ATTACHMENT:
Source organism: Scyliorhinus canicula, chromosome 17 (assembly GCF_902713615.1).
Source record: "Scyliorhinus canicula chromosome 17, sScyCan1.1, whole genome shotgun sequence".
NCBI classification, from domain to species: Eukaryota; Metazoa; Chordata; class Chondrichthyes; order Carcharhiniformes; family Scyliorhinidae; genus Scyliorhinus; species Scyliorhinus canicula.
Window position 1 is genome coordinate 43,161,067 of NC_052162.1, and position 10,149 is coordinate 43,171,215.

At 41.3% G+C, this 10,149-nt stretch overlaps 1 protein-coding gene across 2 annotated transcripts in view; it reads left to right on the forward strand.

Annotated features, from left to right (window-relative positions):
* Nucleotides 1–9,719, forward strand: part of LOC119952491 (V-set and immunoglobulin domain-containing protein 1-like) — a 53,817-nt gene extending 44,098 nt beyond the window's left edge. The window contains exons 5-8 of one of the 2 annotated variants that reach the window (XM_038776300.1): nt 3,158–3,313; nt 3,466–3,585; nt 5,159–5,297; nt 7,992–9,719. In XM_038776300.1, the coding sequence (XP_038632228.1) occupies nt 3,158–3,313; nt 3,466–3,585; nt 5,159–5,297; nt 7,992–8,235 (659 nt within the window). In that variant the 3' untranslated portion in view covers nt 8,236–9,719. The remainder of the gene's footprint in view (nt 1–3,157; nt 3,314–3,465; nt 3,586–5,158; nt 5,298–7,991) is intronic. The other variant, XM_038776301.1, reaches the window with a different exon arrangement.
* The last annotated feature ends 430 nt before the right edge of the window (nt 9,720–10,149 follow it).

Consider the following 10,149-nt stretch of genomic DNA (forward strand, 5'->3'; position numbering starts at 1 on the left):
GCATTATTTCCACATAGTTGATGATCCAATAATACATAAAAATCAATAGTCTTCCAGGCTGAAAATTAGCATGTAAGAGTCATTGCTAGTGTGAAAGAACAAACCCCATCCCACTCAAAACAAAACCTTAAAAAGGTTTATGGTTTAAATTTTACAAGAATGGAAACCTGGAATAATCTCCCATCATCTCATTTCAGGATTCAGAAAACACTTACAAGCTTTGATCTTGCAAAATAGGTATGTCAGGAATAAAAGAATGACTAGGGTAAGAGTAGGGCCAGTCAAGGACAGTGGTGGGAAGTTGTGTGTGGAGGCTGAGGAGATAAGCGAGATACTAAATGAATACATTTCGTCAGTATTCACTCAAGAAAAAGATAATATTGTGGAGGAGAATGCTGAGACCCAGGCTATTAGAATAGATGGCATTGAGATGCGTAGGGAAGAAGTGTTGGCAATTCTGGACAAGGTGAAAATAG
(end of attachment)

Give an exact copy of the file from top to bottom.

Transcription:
Source organism: Scyliorhinus canicula, chromosome 17 (assembly GCF_902713615.1).
Source record: "Scyliorhinus canicula chromosome 17, sScyCan1.1, whole genome shotgun sequence".
NCBI classification, from domain to species: Eukaryota; Metazoa; Chordata; class Chondrichthyes; order Carcharhiniformes; family Scyliorhinidae; genus Scyliorhinus; species Scyliorhinus canicula.
Window position 1 is genome coordinate 43,161,067 of NC_052162.1, and position 10,149 is coordinate 43,171,215.

At 41.3% G+C, this 10,149-nt stretch overlaps 1 protein-coding gene across 2 annotated transcripts in view; it reads left to right on the forward strand.

Annotated features, from left to right (window-relative positions):
* Nucleotides 1–9,719, forward strand: part of LOC119952491 (V-set and immunoglobulin domain-containing protein 1-like) — a 53,817-nt gene extending 44,098 nt beyond the window's left edge. The window contains exons 5-8 of one of the 2 annotated variants that reach the window (XM_038776300.1): nt 3,158–3,313; nt 3,466–3,585; nt 5,159–5,297; nt 7,992–9,719. In XM_038776300.1, the coding sequence (XP_038632228.1) occupies nt 3,158–3,313; nt 3,466–3,585; nt 5,159–5,297; nt 7,992–8,235 (659 nt within the window). In that variant the 3' untranslated portion in view covers nt 8,236–9,719. The remainder of the gene's footprint in view (nt 1–3,157; nt 3,314–3,465; nt 3,586–5,158; nt 5,298–7,991) is intronic. The other variant, XM_038776301.1, reaches the window with a different exon arrangement.
* The last annotated feature ends 430 nt before the right edge of the window (nt 9,720–10,149 follow it).

Consider the following 10,149-nt stretch of genomic DNA (forward strand, 5'->3'; position numbering starts at 1 on the left):
GCATTATTTCCACATAGTTGATGATCCAATAATACATAAAAATCAATAGTCTTCCAGGCTGAAAATTAGCATGTAAGAGTCATTGCTAGTGTGAAAGAACAAACCCCATCCCACTCAAAACAAAACCTTAAAAAGGTTTATGGTTTAAATTTTACAAGAATGGAAACCTGGAATAATCTCCCATCATCTCATTTCAGGATTCAGAAAACACTTACAAGCTTTGATCTTGCAAAATAGGTATGTCAGGAATAAAAGAATGACTAGGGTAAGAGTAGGGCCAGTCAAGGACAGTGGTGGGAAGTTGTGTGTGGAGGCTGAGGAGATAAGCGAGATACTAAATGAATACATTTCGTCAGTATTCACTCAAGAAAAAGATAATATTGTGGAGGAGAATGCTGAGACCCAGGCTATTAGAATAGATGGCATTGAGATGCGTAGGGAAGAAGTGTTGGCAATTCTGGACAAGGTGAAAATAG